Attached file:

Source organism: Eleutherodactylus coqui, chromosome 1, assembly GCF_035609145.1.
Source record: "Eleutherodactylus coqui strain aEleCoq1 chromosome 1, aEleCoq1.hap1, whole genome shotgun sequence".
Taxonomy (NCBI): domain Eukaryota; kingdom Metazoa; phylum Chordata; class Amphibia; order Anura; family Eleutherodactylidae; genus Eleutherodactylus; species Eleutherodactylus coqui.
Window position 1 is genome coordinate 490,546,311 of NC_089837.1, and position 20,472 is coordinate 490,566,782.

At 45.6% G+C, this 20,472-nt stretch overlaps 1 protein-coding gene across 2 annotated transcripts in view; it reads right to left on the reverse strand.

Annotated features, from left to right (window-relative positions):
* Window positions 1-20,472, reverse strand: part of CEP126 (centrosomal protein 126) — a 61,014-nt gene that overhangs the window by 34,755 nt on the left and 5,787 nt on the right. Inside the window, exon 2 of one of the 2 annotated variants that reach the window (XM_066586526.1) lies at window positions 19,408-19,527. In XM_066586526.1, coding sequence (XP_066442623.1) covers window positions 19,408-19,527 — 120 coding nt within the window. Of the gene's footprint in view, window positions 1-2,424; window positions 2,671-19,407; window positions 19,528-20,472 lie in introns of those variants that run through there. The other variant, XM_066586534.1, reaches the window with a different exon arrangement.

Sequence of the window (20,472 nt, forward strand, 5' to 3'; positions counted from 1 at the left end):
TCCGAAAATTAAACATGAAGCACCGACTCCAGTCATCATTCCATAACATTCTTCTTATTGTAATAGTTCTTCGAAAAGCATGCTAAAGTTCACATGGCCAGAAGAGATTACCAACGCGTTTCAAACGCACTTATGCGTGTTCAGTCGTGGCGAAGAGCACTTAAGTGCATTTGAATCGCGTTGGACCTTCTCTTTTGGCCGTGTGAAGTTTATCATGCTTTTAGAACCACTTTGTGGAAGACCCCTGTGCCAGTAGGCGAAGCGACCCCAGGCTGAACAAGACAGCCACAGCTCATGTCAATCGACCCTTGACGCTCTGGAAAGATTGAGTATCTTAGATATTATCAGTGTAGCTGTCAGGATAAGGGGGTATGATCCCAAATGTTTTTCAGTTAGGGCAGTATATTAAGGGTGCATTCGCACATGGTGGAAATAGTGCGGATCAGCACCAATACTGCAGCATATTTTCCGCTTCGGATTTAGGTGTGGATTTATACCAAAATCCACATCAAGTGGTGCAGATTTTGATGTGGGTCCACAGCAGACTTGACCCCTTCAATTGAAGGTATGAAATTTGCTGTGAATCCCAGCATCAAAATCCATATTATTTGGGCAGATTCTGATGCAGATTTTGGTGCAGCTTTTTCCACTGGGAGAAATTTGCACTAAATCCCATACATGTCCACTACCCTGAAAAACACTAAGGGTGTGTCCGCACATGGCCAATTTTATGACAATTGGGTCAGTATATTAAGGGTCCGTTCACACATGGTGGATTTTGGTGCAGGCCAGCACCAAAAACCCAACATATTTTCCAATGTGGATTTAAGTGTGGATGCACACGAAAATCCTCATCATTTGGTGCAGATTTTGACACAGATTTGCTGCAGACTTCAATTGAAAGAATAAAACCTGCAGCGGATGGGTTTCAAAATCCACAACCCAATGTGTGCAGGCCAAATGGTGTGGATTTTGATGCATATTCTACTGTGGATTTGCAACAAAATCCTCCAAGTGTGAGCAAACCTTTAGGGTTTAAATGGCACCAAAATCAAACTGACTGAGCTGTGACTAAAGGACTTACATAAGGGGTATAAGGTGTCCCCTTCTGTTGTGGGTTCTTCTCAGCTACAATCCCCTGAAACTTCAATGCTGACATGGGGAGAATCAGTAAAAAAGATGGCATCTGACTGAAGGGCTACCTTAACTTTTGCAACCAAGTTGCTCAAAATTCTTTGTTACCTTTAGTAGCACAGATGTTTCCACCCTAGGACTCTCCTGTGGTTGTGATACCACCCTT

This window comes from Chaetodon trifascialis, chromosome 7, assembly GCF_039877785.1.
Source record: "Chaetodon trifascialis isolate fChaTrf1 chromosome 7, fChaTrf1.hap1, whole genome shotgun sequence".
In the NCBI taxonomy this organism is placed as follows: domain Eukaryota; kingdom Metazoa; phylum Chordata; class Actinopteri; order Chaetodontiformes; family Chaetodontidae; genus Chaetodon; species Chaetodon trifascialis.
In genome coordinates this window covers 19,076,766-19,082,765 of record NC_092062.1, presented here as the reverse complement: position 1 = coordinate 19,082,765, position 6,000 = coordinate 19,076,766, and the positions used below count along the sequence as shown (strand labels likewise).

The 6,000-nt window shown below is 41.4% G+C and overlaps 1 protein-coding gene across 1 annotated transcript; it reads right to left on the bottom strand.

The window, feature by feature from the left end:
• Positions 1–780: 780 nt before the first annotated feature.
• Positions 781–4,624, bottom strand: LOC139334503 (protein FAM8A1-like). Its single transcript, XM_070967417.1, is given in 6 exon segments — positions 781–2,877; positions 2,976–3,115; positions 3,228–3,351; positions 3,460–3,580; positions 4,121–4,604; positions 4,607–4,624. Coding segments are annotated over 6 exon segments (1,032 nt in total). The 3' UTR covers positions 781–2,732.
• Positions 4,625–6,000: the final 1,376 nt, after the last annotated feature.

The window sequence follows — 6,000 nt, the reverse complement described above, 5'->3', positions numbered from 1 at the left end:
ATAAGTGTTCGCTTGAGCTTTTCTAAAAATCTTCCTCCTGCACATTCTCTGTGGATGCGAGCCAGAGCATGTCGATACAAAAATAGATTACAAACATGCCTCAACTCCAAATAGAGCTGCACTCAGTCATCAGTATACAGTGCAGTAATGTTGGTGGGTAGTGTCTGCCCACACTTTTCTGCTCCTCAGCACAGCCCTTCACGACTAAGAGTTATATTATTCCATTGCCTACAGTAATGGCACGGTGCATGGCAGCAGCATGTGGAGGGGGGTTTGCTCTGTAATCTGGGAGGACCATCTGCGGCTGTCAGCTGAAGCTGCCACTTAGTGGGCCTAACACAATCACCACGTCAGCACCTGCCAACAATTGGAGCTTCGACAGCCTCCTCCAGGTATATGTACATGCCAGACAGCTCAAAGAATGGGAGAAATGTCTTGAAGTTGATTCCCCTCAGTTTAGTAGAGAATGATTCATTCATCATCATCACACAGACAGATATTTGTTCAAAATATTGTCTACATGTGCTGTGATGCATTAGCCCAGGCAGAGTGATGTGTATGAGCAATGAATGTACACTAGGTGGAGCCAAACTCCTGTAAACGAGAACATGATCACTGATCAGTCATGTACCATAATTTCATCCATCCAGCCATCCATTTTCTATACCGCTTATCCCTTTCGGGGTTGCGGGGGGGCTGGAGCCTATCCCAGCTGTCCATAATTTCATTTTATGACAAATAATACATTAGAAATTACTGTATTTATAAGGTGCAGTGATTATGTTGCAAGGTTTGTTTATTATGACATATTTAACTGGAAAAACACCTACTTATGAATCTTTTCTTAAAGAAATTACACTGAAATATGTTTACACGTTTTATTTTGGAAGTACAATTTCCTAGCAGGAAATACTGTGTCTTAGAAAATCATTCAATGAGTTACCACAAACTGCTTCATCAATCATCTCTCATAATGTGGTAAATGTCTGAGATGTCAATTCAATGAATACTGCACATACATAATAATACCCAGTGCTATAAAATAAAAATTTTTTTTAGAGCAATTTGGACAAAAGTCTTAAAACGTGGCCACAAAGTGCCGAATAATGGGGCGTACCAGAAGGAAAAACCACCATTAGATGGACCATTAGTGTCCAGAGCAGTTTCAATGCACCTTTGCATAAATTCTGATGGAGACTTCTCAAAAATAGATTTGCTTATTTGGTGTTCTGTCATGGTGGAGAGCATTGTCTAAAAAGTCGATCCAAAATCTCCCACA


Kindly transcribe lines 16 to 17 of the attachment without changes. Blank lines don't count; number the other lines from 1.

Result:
• Positions 1–780: 780 nt before the first annotated feature.
• Positions 781–4,624, bottom strand: LOC139334503 (protein FAM8A1-like). Its single transcript, XM_070967417.1, is given in 6 exon segments — positions 781–2,877; positions 2,976–3,115; positions 3,228–3,351; positions 3,460–3,580; positions 4,121–4,604; positions 4,607–4,624. Coding segments are annotated over 6 exon segments (1,032 nt in total). The 3' UTR covers positions 781–2,732.